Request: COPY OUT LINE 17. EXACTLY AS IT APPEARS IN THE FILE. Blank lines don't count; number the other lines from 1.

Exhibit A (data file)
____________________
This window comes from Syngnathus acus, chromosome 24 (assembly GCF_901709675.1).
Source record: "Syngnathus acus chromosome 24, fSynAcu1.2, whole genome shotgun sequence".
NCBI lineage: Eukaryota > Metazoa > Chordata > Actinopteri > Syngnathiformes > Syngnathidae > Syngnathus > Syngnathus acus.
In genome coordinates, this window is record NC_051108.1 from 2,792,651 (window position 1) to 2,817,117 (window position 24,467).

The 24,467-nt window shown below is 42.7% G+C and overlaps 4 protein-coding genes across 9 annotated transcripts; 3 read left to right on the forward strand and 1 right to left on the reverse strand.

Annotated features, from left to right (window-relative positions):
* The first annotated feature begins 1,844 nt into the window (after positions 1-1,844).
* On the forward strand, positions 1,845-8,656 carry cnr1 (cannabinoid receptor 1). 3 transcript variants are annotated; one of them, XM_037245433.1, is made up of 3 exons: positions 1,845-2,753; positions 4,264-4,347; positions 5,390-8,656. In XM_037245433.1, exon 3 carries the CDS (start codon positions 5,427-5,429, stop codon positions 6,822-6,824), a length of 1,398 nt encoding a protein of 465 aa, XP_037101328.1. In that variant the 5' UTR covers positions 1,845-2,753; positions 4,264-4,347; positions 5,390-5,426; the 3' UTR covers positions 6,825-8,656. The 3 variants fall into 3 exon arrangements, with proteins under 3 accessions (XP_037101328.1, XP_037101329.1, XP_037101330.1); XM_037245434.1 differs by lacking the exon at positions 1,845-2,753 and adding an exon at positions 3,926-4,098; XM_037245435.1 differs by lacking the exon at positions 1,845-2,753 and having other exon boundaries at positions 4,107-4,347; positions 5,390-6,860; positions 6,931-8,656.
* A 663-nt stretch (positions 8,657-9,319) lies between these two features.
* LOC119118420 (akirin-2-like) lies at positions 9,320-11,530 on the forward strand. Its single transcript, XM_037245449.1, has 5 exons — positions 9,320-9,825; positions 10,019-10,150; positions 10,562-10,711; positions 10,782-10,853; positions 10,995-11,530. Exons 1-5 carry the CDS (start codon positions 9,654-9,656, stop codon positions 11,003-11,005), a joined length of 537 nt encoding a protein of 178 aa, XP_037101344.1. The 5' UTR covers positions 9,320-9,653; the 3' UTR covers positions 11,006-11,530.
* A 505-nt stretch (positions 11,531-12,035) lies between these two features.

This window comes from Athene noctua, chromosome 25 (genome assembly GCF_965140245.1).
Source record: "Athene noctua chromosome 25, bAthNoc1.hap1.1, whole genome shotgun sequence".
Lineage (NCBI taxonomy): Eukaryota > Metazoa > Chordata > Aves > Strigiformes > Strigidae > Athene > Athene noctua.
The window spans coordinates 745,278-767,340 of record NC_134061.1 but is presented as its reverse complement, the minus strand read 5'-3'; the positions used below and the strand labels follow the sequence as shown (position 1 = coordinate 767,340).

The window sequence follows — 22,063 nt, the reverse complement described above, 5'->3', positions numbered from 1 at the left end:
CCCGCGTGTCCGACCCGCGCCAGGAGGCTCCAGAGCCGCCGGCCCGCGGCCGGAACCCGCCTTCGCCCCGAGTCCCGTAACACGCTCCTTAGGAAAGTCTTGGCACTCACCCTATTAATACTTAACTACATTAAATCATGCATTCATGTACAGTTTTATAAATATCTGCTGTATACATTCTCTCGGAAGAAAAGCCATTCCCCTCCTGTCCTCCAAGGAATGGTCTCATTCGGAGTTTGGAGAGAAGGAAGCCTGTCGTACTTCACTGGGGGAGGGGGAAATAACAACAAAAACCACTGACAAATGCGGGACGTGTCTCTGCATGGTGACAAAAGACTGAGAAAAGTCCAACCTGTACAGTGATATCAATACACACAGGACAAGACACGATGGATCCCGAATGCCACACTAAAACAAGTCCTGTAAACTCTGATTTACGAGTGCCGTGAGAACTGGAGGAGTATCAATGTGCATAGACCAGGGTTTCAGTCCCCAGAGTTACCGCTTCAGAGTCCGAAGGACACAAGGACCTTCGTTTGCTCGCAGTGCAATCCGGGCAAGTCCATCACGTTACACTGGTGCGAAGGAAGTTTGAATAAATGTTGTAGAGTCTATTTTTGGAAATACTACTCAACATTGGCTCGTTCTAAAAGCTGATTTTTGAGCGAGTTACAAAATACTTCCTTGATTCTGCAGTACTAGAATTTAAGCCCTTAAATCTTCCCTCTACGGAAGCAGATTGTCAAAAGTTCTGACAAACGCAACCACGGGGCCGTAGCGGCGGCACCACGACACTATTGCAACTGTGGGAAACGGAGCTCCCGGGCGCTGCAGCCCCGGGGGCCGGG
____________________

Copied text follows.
CCCGCGTGTCCGACCCGCGCCAGGAGGCTCCAGAGCCGCCGGCCCGCGGCCGGAACCCGCCTTCGCCCCGAGTCCCGTAACACGCTCCTTAGGAAAGTCTTGGCACTCACCCTATTAATACTTAACTACATTAAATCATGCATTCATGTACAGTTTTATAAATATCTGCTGTATACATTCTCTCGGAAGAAAAGCCATTCCCCTCCTGTCCTCCAAGGAATGGTCTCATTCGGAGTTTGGAGAGAAGGAAGCCTGTCGTACTTCACTGGGGGAGGGGGAAATAACAACAAAAACCACTGACAAATGCGGGACGTGTCTCTGCATGGTGACAAAAGACTGAGAAAAGTCCAACCTGTACAGTGATATCAATACACACAGGACAAGACACGATGGATCCCGAATGCCACACTAAAACAAGTCCTGTAAACTCTGATTTACGAGTGCCGTGAGAACTGGAGGAGTATCAATGTGCATAGACCAGGGTTTCAGTCCCCAGAGTTACCGCTTCAGAGTCCGAAGGACACAAGGACCTTCGTTTGCTCGCAGTGCAATCCGGGCAAGTCCATCACGTTACACTGGTGCGAAGGAAGTTTGAATAAATGTTGTAGAGTCTATTTTTGGAAATACTACTCAACATTGGCTCGTTCTAAAAGCTGATTTTTGAGCGAGTTACAAAATACTTCCTTGATTCTGCAGTACTAGAATTTAAGCCCTTAAATCTTCCCTCTACGGAAGCAGATTGTCAAAAGTTCTGACAAACGCAACCACGGGGCCGTAGCGGCGGCACCACGACACTATTGCAACTGTGGGAAACGGAGCTCCCGGGCGCTGCAGCCCCGGGGGCCGGG